05 March 2014
The scope of the project is never more than what you can do in the time available.
If you deliver a perfect document free of typos, you have prioritized the use of your time incorrectly.
The scope of a project is equal to what you can do in the time the client paid for. You offered them a more comprehensive project; the client chose not to buy that project.
Part of the profession is knowing which problems aren't worth taking the time it would take to fix them.
The scope of the project is not what the client needs, it's what the client bought. You already told them what they need.
Things will go wrong whatever you do. Skill is choosing which problems are best to risk.
The client counts on your sense of professionalism to get you to do more work than they paid for. Don't fall in love with the john.
Always tell the client the truth. When they don't want you to tell them the truth, remind them that telling them the truth they don't want to hear is what they pay you to do.
That includes telling the truth about what they chose to buy from you.
The scope of the project is equal to the best you can do in the time you agreed to.
02 March 2014
Arthur Chu, the guy who got flak on the internet for being too good at the TV game show Jeopardy!, has some astute words about the logic of racist media representation:
That said, stereotypes aren’t so much about people totally projecting things that completely aren’t there but about people having a framework with which they interpret things that actually are there. It’s not that racism causes people to see (for example) belligerent teenage boys where there are none, but that a white belligerent teenage boy is just seen as himself while a black belligerent teenage boy is part of a pattern, a script, and when people blindly follow the scripts in their head that leads to discrimination and prejudice.
So yeah, it is a fact, I think, that I was a bit off-putting in my Jeopardy! appearance — hyper-focused on the game, had an intense stare, clicked madly on the buzzer, spat out answers super-fast, wasn’t too charming in the interviews, etc.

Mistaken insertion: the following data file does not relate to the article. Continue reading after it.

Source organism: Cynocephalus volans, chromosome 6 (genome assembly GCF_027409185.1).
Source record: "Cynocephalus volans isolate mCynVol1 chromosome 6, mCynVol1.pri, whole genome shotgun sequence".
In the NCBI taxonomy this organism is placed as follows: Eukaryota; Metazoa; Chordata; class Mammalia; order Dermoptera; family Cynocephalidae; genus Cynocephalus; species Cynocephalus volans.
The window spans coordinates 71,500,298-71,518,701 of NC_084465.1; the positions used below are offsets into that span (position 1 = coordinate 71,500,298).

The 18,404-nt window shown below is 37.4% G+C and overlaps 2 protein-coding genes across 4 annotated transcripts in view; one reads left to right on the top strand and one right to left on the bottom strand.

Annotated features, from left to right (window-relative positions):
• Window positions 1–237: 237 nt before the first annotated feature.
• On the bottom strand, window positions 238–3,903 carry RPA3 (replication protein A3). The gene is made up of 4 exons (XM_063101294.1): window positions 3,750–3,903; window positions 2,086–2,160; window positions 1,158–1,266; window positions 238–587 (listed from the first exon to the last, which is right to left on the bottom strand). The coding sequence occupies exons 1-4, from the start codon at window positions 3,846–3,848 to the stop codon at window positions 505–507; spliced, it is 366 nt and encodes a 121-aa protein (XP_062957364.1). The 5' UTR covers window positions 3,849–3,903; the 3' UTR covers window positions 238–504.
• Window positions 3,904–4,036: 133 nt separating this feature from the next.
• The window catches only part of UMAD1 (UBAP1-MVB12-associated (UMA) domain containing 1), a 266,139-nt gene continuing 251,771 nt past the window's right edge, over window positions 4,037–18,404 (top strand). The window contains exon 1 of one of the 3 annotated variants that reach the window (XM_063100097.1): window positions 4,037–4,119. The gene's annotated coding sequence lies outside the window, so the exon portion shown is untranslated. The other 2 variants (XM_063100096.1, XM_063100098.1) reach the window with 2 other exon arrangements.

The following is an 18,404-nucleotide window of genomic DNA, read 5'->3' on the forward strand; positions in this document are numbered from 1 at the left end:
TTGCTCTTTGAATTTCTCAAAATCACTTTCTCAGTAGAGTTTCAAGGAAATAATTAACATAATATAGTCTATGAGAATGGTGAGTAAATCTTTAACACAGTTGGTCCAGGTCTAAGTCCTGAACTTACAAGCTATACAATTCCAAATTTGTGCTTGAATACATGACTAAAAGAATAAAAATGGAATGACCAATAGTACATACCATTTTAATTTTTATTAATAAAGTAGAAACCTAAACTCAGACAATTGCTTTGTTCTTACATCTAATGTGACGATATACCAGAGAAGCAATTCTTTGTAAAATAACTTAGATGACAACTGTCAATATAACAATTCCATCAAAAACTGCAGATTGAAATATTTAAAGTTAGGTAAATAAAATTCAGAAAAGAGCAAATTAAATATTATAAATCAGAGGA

But this may have taken root in people’s heads because I’m an Asian and the “Asian mastermind” is a meme in people’s heads that it wouldn’t have otherwise. Look, we all know that there’s a trope in the movies where someone of a minority race is flattened out into just being “good at X” and that the white protagonist is the one we root for because unlike the guy who’s just “good at X” the protagonist has human depth, human relationships, a human point of view — and this somehow makes him more worthy of success than the antagonist who seems to exist just to be good at X.
So we root for Rocky against black guys who, by all appearances, really are better boxers than he is, because unlike them Rocky isn’t JUST a boxer, he has a girlfriend, he has hopes, he has dreams, etc. This comes up over and over again in movies where the athletic black competitor is set up as the “heel” — look at the black chick in Million Dollar Baby and how much we’re pushed to hate her. Look at all this “Great White Hope” stuff, historically, with Joe Louis.
So is it any surprise that this trope comes into play with Asians? That the Asian character in the movie is the robotic, heartless, genius mastermind who is only pure intellect and whom we’re crying out to be defeated by some white guy who may not be as brainy but has more pluck, more heart, more humanity? It’s not just Flash Gordon vs. Ming the Merciless, it’s stuff like how in the pilot episode of Girls Hannah gets fired in favor of an overachieving Asian girl who’s genuinely better at her job than she is (the Asian girl knows Photoshop and she doesn’t) and we’re supposed to sympathize with Hannah.
Okay, here’s one more comment from the Internet that kind of encapsulates it. The kind of un-self-awareness of what someone is saying when they say they’d prefer I not win because I try too hard at the game, work too hard at it, care too much about it, and that they’d prefer that a “likable average Joe” win.
This is disturbing because it amounts to basically an attack on competence, a desire to bust people who work very hard and have very strong natural gifts down in favor of “likable average Joes” — and it’s disturbing because the subtext is frequently that to be “likable” and “average” you have to have other traits that are comforting and appealing to an “average Joe” audience, like white skin and an American accent.
01 March 2014
As someone with a weakness for political discussion, I am often frustrated by people who have a very confused vocabulary for talking about the range of political views from left to right. The classic error is conservatives who refer to President Obama as a “radical leftist”. But such sloppy rhetoric is nearly as common from liberals, and perhaps even more common among eccentrics who like to style themselves as off the conventional spectrum altogether.